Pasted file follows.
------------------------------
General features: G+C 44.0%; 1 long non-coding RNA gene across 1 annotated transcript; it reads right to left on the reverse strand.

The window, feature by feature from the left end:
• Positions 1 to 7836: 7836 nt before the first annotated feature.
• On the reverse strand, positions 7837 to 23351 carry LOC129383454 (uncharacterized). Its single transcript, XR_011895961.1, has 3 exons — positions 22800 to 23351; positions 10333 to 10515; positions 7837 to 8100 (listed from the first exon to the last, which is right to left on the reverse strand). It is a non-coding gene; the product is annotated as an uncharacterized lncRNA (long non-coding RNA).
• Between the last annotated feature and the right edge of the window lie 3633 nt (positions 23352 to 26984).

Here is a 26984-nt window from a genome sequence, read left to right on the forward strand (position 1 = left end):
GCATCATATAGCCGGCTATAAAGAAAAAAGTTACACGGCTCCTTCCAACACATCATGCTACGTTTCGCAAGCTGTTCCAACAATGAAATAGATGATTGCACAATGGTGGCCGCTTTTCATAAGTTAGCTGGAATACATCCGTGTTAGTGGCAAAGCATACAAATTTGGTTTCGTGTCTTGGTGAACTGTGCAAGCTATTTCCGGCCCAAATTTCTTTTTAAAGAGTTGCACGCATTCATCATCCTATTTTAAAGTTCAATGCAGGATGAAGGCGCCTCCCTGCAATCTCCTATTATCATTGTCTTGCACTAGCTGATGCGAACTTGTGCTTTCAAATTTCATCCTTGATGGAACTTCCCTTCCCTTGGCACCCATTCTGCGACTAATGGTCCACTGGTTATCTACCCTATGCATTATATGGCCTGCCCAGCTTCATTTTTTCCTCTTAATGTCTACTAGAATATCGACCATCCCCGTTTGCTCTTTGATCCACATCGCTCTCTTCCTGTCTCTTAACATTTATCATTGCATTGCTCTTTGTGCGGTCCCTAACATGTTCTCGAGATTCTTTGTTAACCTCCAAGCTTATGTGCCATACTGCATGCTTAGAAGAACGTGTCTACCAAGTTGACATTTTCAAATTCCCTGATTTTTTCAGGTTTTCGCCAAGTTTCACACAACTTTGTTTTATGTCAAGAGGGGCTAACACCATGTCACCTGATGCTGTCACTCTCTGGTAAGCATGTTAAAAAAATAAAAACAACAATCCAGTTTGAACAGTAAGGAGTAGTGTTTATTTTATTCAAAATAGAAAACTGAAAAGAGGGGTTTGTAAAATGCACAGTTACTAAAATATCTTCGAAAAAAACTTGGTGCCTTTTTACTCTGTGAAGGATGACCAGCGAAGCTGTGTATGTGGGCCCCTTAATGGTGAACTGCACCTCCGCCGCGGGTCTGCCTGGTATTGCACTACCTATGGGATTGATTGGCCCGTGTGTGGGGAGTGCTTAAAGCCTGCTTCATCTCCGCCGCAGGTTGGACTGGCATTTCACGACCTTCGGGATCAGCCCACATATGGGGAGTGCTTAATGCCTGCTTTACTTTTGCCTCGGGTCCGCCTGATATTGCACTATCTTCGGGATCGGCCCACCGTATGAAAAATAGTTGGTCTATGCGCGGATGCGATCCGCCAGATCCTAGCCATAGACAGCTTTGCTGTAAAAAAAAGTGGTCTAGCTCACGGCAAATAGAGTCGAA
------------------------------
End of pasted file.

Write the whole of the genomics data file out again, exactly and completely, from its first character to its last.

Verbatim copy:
General features: G+C 44.0%; 1 long non-coding RNA gene across 1 annotated transcript; it reads right to left on the reverse strand.

The window, feature by feature from the left end:
• Positions 1 to 7836: 7836 nt before the first annotated feature.
• On the reverse strand, positions 7837 to 23351 carry LOC129383454 (uncharacterized). Its single transcript, XR_011895961.1, has 3 exons — positions 22800 to 23351; positions 10333 to 10515; positions 7837 to 8100 (listed from the first exon to the last, which is right to left on the reverse strand). It is a non-coding gene; the product is annotated as an uncharacterized lncRNA (long non-coding RNA).
• Between the last annotated feature and the right edge of the window lie 3633 nt (positions 23352 to 26984).

Here is a 26984-nt window from a genome sequence, read left to right on the forward strand (position 1 = left end):
GCATCATATAGCCGGCTATAAAGAAAAAAGTTACACGGCTCCTTCCAACACATCATGCTACGTTTCGCAAGCTGTTCCAACAATGAAATAGATGATTGCACAATGGTGGCCGCTTTTCATAAGTTAGCTGGAATACATCCGTGTTAGTGGCAAAGCATACAAATTTGGTTTCGTGTCTTGGTGAACTGTGCAAGCTATTTCCGGCCCAAATTTCTTTTTAAAGAGTTGCACGCATTCATCATCCTATTTTAAAGTTCAATGCAGGATGAAGGCGCCTCCCTGCAATCTCCTATTATCATTGTCTTGCACTAGCTGATGCGAACTTGTGCTTTCAAATTTCATCCTTGATGGAACTTCCCTTCCCTTGGCACCCATTCTGCGACTAATGGTCCACTGGTTATCTACCCTATGCATTATATGGCCTGCCCAGCTTCATTTTTTCCTCTTAATGTCTACTAGAATATCGACCATCCCCGTTTGCTCTTTGATCCACATCGCTCTCTTCCTGTCTCTTAACATTTATCATTGCATTGCTCTTTGTGCGGTCCCTAACATGTTCTCGAGATTCTTTGTTAACCTCCAAGCTTATGTGCCATACTGCATGCTTAGAAGAACGTGTCTACCAAGTTGACATTTTCAAATTCCCTGATTTTTTCAGGTTTTCGCCAAGTTTCACACAACTTTGTTTTATGTCAAGAGGGGCTAACACCATGTCACCTGATGCTGTCACTCTCTGGTAAGCATGTTAAAAAAATAAAAACAACAATCCAGTTTGAACAGTAAGGAGTAGTGTTTATTTTATTCAAAATAGAAAACTGAAAAGAGGGGTTTGTAAAATGCACAGTTACTAAAATATCTTCGAAAAAAACTTGGTGCCTTTTTACTCTGTGAAGGATGACCAGCGAAGCTGTGTATGTGGGCCCCTTAATGGTGAACTGCACCTCCGCCGCGGGTCTGCCTGGTATTGCACTACCTATGGGATTGATTGGCCCGTGTGTGGGGAGTGCTTAAAGCCTGCTTCATCTCCGCCGCAGGTTGGACTGGCATTTCACGACCTTCGGGATCAGCCCACATATGGGGAGTGCTTAATGCCTGCTTTACTTTTGCCTCGGGTCCGCCTGATATTGCACTATCTTCGGGATCGGCCCACCGTATGAAAAATAGTTGGTCTATGCGCGGATGCGATCCGCCAGATCCTAGCCATAGACAGCTTTGCTGTAAAAAAAAGTGGTCTAGCTCACGGCAAATAGAGTCGAA